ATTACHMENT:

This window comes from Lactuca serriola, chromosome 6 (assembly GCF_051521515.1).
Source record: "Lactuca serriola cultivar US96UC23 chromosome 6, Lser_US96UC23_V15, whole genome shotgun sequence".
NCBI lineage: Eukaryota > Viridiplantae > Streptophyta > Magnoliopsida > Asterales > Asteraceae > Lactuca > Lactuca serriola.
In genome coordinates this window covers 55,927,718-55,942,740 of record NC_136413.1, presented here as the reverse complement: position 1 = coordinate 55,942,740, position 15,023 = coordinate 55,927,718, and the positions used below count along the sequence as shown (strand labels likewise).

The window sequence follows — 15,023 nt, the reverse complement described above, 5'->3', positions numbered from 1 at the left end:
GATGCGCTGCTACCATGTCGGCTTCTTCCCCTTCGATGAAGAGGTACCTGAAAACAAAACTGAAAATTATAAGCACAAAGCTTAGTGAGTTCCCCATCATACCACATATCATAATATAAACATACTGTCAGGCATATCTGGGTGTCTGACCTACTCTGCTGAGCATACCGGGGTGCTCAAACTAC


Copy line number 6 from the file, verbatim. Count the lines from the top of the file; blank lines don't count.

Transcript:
GATGCGCTGCTACCATGTCGGCTTCTTCCCCTTCGATGAAGAGGTACCTGAAAACAAAACTGAAAATTATAAGCACAAAGCTTAGTGAGTTCCCCATCATACCACATATCATAATATAAACATACTGTCAGGCATATCTGGGTGTCTGACCTACTCTGCTGAGCATACCGGGGTGCTCAAACTAC